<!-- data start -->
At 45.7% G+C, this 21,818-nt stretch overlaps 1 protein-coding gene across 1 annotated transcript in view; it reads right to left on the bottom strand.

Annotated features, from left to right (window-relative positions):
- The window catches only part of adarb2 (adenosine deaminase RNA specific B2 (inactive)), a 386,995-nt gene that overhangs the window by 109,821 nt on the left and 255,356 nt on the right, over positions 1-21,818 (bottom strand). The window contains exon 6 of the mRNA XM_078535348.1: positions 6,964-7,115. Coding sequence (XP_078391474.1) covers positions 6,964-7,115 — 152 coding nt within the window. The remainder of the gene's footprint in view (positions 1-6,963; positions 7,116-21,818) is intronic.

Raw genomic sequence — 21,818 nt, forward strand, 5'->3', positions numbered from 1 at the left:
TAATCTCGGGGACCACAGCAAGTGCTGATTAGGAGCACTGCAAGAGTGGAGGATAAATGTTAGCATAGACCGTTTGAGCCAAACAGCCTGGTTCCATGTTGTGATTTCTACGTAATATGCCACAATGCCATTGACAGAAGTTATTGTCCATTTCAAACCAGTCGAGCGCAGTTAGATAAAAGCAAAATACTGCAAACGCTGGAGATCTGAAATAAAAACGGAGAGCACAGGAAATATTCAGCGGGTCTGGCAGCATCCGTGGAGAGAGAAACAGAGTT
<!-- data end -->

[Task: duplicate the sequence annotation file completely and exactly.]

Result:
At 45.7% G+C, this 21,818-nt stretch overlaps 1 protein-coding gene across 1 annotated transcript in view; it reads right to left on the bottom strand.

Annotated features, from left to right (window-relative positions):
- The window catches only part of adarb2 (adenosine deaminase RNA specific B2 (inactive)), a 386,995-nt gene that overhangs the window by 109,821 nt on the left and 255,356 nt on the right, over positions 1-21,818 (bottom strand). The window contains exon 6 of the mRNA XM_078535348.1: positions 6,964-7,115. Coding sequence (XP_078391474.1) covers positions 6,964-7,115 — 152 coding nt within the window. The remainder of the gene's footprint in view (positions 1-6,963; positions 7,116-21,818) is intronic.

Raw genomic sequence — 21,818 nt, forward strand, 5'->3', positions numbered from 1 at the left:
TAATCTCGGGGACCACAGCAAGTGCTGATTAGGAGCACTGCAAGAGTGGAGGATAAATGTTAGCATAGACCGTTTGAGCCAAACAGCCTGGTTCCATGTTGTGATTTCTACGTAATATGCCACAATGCCATTGACAGAAGTTATTGTCCATTTCAAACCAGTCGAGCGCAGTTAGATAAAAGCAAAATACTGCAAACGCTGGAGATCTGAAATAAAAACGGAGAGCACAGGAAATATTCAGCGGGTCTGGCAGCATCCGTGGAGAGAGAAACAGAGTT